In John’s Gospel we hear:

‘Jesus knew that God had put all things under his power, and that he had come from God and was returning to God; so he got up from the meal, took off his outer clothing, and wrapped a towel around his waist. After that, he poured water into a basin and began to wash his disciples feet, drying them with the towel that was wrapped around him.’

This story presents a great scandal of the Christian faith. That Jesus the Son of God humbled himself and took on the role of a servant. As a servant he stripped off his robe and in his underpants knelt down to bathe and dry the feet of his followers.

Peter didn’t want Jesus to do it. In part I suspect because Peter realized that he would be asked to do the same for others.

There is something particularly intimate and humbling about kneeling at the feet of another, washing their dirty, smelly feet. There is something particularly unsettling about Jesus the Christ serving in such a way.

Last Good Friday Pope Francis created controversy when he visited a shelter for youth living on the streets of Rome. As with Jesus the Pope kneeled down, washed and kissed the feet of the young people. The controversy was heightened when Pope Francis washed and kissed the feet of a girl and a Muslim boy. He was rebuked by some in the Church because it was so ‘unseemly’.

Pope washing feet of youth

Pope Francis is being embraced within and beyond the Christian tradition because he understands the scandal of Jesus. He understands that God came in humility to show us how to live by showing us how to love. In Jesus we learn that compassion has come not just for some but for everyone, those who are like us and those who are different.

There’s something profoundly unsettling that God’s own child would come to serve in this most humble of ways. The great paradox of the way of Jesus is that the path to spiritual enlightenment comes only through a life of humility and service. Its a great mystery that we find our self as we give our self away.

As always the opportunity to serve and find is extended to you and me. May the scandal of Holy Week continue to unsettle and inspire.

The Scandal of Good Friday

Cross in NicaraguaLet’s be honest, many Christians don’t know what to make of Good Friday.  This is particularly true for those of us in the liberal wing of the church.   Good Friday is that day when Christians reflect upon the crucifixion of Jesus.   Our tradition teaches that upon the cross God’s son Jesus, took upon himself the sins of the world.   From that cross Jesus sacrificed his life as an act of atonement for the sins of the world.

Liberal Christians struggle with the theology of the cross on a variety of levels.  Some question whether Jesus is actually the son of God.   Some are offended by the concept of a God who would sacrifice their most precious gift, their child.  We are put off by the horrific image of Jesus hanging from the cross, intended by the Roman Empire as a tool of torture and humiliation.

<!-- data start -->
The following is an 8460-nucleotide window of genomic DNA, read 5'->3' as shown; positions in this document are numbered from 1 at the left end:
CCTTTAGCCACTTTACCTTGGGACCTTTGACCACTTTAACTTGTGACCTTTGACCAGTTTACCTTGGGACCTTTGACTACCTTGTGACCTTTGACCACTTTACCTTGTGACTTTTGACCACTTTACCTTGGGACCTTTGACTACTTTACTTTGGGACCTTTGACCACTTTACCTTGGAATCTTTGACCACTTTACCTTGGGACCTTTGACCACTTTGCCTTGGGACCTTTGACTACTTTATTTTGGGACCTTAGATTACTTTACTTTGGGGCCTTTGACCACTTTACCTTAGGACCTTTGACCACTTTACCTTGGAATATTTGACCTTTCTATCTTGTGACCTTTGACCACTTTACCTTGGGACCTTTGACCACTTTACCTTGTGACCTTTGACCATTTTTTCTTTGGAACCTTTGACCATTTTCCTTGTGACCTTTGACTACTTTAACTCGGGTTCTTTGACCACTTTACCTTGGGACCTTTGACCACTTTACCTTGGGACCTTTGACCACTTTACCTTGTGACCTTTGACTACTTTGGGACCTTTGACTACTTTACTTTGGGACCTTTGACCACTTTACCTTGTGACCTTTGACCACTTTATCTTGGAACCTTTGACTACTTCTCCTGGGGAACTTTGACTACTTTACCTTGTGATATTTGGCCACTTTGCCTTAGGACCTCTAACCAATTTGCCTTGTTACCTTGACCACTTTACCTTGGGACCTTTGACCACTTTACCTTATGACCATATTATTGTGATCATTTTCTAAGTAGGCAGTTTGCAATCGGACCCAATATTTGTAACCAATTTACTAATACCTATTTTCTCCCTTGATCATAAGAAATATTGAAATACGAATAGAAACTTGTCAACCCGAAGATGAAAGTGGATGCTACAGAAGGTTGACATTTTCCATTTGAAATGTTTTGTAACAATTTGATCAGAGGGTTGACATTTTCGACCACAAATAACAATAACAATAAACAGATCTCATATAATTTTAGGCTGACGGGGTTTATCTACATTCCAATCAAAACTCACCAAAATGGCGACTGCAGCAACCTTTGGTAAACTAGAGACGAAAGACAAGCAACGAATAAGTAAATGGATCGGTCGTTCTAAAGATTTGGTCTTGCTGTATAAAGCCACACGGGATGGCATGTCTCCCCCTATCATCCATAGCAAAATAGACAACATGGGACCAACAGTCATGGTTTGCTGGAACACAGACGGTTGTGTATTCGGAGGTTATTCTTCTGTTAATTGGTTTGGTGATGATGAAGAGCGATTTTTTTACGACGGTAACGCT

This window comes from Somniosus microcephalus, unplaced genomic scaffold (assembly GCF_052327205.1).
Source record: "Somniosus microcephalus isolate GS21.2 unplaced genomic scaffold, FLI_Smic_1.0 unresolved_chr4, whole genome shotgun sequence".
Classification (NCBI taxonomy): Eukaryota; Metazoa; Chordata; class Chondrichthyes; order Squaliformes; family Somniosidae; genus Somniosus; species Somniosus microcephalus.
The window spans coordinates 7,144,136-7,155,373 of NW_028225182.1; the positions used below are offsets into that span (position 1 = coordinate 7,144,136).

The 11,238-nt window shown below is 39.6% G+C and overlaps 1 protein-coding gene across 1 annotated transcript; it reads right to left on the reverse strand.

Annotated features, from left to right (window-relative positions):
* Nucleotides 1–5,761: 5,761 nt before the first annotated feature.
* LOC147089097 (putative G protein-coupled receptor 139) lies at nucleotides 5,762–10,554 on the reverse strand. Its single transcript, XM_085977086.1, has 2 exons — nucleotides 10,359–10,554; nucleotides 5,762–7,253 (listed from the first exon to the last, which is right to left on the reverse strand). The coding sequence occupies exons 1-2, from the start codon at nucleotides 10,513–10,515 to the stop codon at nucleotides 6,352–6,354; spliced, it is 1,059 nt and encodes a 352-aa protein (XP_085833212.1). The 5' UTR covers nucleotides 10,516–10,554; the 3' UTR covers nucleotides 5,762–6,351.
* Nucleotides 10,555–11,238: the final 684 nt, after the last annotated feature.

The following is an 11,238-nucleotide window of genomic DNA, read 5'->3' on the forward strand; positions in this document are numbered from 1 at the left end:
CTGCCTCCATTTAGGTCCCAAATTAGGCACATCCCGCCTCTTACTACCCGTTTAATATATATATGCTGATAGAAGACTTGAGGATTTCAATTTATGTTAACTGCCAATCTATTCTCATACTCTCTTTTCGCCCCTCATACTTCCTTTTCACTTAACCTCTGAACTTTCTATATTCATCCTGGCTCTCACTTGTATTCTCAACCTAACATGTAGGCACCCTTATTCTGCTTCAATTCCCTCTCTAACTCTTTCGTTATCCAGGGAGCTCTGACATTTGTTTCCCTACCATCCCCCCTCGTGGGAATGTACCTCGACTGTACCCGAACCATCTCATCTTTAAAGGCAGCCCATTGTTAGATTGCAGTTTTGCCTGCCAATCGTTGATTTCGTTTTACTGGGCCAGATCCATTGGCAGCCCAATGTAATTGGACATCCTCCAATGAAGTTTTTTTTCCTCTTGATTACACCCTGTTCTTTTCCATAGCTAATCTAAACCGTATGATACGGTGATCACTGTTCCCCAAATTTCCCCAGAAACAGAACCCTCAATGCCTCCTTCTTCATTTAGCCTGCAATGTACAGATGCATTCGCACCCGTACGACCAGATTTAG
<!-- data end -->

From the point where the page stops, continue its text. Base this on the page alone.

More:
Gordon Cosby the founding pastor of Church of the Savior, who died this week at age 94, writes:   “The cross is an embarrassment to many, that Jesus did for us what we could not do for ourselves.  This dependence upon God’s forgiving initiative on our behalf, conflicts with our human desire for self-will.” 

Good Friday makes us uncomfortable. 

Tonight the church I serve will gather for Good Friday.  The crowd will be far smaller than that which gathers for Easter.  Easter goes down a lot easier.  It has flowers, bright colors, uplifting music and an uplifting message.   And, we offer brunch!

Our human tendency is to jump from Palm Sunday to Easter.  But unless we stop, ponder and wrestle with the cross we risk losing out on the power and promise of Easter.   This is true wherever you place yourself on the theological spectrum.

For me Good Friday is that day when we remember that it isn’t about us. It’s about God’s son Jesus, taking upon himself all the violence, pettiness and apathy of the human condition.  Upon that cross Jesus chose to suffer and in that suffering enters into deep solidarity with all the suffering of the world. 

Because of the cross Jesus is with us in the hospital.  He is with the child soldier in the killing fields of the Congo.  He is with the girl who is sexually trafficked on the streets of Portland.  He is with the people of Syria as the bombs rain down.  He is with the young man who sleeps on the streets of McMinnville. 

Good Friday reminds us that God took the initiative and entered into the human condition.  God chose to forgive the human family for all our failings.  God chose to be with us in our most vulnerable times.  God chose to bless us. Why?  Because the nature of God is love.  This holy love desires to accompany us through this life and into the next.

We need to go to the cross. In so doing we claim forgiveness for oneself but we also are challenged to forgive those who have wronged us.  The cross compels us to enter into the suffering of others and indeed, to work to correct the causes of suffering and injustice.

If we don’t go to the cross the Christian faith loses its power and promise.  This truth is lost when we move too quickly from Palm Sunday to Easter.